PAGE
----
Michigan State University main website

Critical Race Studies Artist-In-Residence To Reimagine Spartan Statue

spartan statue

As the 2020-2021 College of Arts & Letters’ Artist-in-Residence of Critical Race Studies, Young Joon Kwak is using multidisciplinary artistry to examine MSU’s Sparty statue in order to understand its deepest details and what lies beyond its symbolic skin.

Earlier this month, Kwak, with the help of MSU students Nicolei Gupit, M.F.A. in Studio Art, and Lauren Batdorff, senior Studio Art major, cast silicone molds on some of the statue’s features to be used to create separate sculptures that explore ideas around monuments and symbols of identity and collectivity. The finished work will be displayed at the MSU Union next year.

My sculptures capture fragmentary imprints of the statue’s surface that will highlight the hidden details that often go unnoticed in the original statue. It feels really meaningful to be engaging with Sparty conceptually and physically in this way.

“My sculptures capture fragmentary imprints of the statue’s surface that will highlight the hidden details that often go unnoticed in the original statue,” Kwak said. “It feels really meaningful to be engaging with Sparty conceptually and physically in this way.”

During a time of discourse with public monuments, Kwak decided to take an analytical approach with the statue by “engaging with MSU in a way that is deeply meaningful for the community here.”

Photo of someone putting white mold on the spartan statue.

Young Joon Kwak, Artist-in-Residence of Critical Race Studies, works on the silicone mold for MSU’s Sparty statue.

“Just as fossils provide traces of evidence for understanding the evolution of different species and our environment,” Kwak said, “these sculptures create an alternative historical record of the dominant body of the campus as it evolves into the future.”

Kwak’s main goal with this project is to engage with the university in a constructive and meaningful way. To include MSU community members, Kwak also will take molds of people’s hands across campus to commemorate their touch in conjunction with the molds of Sparty.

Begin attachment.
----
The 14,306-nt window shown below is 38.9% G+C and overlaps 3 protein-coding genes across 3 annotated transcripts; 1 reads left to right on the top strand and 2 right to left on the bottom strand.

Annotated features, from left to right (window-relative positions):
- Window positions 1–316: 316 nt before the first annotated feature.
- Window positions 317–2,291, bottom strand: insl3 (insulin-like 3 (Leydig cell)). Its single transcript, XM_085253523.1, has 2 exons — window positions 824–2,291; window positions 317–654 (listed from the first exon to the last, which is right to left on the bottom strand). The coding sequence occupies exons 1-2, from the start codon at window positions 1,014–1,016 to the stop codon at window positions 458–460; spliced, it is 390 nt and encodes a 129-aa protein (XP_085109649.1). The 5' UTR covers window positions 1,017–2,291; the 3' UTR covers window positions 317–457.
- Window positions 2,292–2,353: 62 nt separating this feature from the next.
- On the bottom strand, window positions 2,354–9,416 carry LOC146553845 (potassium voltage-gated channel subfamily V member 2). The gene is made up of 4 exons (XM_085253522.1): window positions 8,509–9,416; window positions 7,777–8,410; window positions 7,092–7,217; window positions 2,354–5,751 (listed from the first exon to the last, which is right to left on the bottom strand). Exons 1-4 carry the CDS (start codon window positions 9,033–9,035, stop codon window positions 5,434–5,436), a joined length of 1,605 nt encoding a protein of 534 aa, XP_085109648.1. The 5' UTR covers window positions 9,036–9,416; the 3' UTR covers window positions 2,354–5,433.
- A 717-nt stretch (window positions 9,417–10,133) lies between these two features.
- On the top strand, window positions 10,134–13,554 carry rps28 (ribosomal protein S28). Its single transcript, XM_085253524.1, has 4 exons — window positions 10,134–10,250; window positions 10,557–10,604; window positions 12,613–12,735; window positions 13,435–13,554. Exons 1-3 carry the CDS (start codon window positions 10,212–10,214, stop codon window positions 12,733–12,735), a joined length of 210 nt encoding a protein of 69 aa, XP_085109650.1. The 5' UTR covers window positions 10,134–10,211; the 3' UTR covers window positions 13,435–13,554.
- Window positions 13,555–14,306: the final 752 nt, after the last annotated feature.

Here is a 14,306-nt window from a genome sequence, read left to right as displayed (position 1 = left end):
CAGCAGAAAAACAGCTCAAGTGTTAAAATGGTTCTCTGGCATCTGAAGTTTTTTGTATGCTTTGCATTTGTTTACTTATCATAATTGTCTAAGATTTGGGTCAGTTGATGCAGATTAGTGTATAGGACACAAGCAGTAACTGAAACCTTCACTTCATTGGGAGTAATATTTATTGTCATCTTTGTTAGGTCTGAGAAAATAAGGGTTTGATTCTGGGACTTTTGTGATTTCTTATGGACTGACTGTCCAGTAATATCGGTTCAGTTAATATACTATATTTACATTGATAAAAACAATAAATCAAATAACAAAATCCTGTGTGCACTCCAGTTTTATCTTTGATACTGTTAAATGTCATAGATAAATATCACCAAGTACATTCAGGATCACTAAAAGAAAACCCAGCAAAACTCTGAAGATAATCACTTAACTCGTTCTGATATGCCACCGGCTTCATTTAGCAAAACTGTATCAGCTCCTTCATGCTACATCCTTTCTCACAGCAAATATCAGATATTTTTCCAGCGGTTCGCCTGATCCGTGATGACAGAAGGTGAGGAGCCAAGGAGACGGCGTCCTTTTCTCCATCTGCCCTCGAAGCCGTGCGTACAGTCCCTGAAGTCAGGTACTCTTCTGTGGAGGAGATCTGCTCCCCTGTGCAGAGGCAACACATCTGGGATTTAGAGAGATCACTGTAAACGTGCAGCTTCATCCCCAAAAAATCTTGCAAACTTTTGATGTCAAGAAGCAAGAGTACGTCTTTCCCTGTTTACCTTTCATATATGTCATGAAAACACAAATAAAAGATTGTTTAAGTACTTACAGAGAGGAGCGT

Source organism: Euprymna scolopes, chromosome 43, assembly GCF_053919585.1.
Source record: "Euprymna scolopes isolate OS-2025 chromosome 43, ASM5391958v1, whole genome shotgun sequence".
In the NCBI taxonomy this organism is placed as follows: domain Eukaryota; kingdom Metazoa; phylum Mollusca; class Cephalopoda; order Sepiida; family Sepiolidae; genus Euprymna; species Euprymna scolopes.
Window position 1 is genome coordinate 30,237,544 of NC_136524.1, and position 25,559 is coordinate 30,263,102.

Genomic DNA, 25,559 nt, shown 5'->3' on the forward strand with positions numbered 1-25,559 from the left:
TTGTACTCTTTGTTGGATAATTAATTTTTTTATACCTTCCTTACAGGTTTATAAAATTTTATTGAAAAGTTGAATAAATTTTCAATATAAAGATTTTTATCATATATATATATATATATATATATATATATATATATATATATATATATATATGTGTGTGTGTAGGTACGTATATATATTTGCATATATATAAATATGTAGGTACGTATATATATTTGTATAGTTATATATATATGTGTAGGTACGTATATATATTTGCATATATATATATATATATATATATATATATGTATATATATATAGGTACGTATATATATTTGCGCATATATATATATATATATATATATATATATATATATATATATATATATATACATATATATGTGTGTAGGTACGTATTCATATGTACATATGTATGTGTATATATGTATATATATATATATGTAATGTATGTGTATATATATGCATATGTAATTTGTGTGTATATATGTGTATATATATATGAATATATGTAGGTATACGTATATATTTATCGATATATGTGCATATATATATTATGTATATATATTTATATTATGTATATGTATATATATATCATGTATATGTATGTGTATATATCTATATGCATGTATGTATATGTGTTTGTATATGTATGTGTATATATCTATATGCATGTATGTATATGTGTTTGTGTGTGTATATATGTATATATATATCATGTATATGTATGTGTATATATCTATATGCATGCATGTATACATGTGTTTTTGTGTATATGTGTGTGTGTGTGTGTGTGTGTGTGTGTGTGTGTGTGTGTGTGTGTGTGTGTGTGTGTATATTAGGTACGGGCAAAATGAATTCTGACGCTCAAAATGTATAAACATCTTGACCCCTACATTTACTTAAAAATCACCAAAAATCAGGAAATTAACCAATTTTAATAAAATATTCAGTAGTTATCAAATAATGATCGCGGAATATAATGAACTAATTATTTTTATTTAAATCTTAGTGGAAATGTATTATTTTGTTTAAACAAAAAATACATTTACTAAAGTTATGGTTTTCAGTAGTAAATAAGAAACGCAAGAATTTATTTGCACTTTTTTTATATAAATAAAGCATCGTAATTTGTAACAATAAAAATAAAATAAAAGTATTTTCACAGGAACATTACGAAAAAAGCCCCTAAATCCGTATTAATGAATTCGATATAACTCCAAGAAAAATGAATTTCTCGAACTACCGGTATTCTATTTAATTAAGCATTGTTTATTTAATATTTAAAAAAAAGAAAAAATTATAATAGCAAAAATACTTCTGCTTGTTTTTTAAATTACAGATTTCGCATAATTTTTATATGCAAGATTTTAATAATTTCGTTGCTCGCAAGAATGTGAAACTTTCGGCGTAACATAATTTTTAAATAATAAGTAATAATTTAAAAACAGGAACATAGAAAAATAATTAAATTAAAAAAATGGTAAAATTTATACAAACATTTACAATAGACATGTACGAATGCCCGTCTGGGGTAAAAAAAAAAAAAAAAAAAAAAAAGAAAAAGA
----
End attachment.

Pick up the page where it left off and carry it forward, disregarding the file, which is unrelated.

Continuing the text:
Just as fossils provide traces of evidence for understanding the evolution of different species and our environment, these sculptures create an alternative historical record of the dominant body of the campus as it evolves into the future.

“I think hands are so expressive,” Kwak said. “I’m interested in hands as a representation for us as a diverse collective building something together but also for their ambiguity. They could belong to anybody.”

As a multidisciplinary artist who works primarily through sculpture, performance, video, and collaboration, Kwak’s impressive repertoire of work reimages the form, functionality, and materiality of objects while highlighting community and diversity. It has appeared in such places as India and France.

Spartan statue with construction material around the statue.

The silicone molds cast by Young Joon Kwak on MSU’s Sparty statue will be used to create separate sculptures that explore ideas around monuments and symbols of identity and collectivity.

Kwak is the founder of Mutant Salon, a beauty salon and roving platform for collaborative performance and community building within the queer, trans, POC, womxn, and mutant communities. Kwak has an M.F.A. from the University of Southern California and an M.A. in Humanities from the University of Chicago and has taught at the University of California, San Diego, and the California Institute of the Arts. What drew Kwak to MSU and the Critical Race Studies residency was the “promise of personal and artistic freedom.”

“As the Artist-in-Residence for Critical Race Studies, I came here from L.A. to collaborate and engage the community of MSU around ideas of diversity,” Kwak said. “But during this time when things are so segmented, I thought one meaningful way I could engage the community was by engaging the symbol of the campus, of the university. One that everyone can relate to.”

The support of Karin Zitzewitz, Interim Chair of the Department of Art, Art History, and Design, and Gallery Director Jacquelynn Sullivan Gould has been crucial to Kwak, who also was pleased to receive approval from President Stanley and Provost Teresa K. Woodruff.

“This residency was founded on the premise of inviting different perspectives, inviting artists and thinkers from different backgrounds, to broaden the scope of the critical dialogues taking place within the university in a different way,” Kwak said. “You don’t often see institutions that are so welcoming of that difference.”

This residency was founded on the premise of inviting different perspectives, inviting artists and thinkers from different backgrounds, to broaden the scope of the critical dialogues taking place within the university in a different way. You don’t often see institutions that are so welcoming of that difference.

As part of the residency, Kwak is teaching a course online this fall that focuses on objecthood and the performance of identity. Gupit and Batdorff are both students in that class.

The Critical Race Studies Artist-in-Residence program, offered by the Department of Art, Art History, and Design, was established in 2017 thanks to a $750,000 gift from the Michigan State University Federal Credit Union (MSUFCU).

Alec Parr via College of Arts and Letters

Comments are closed.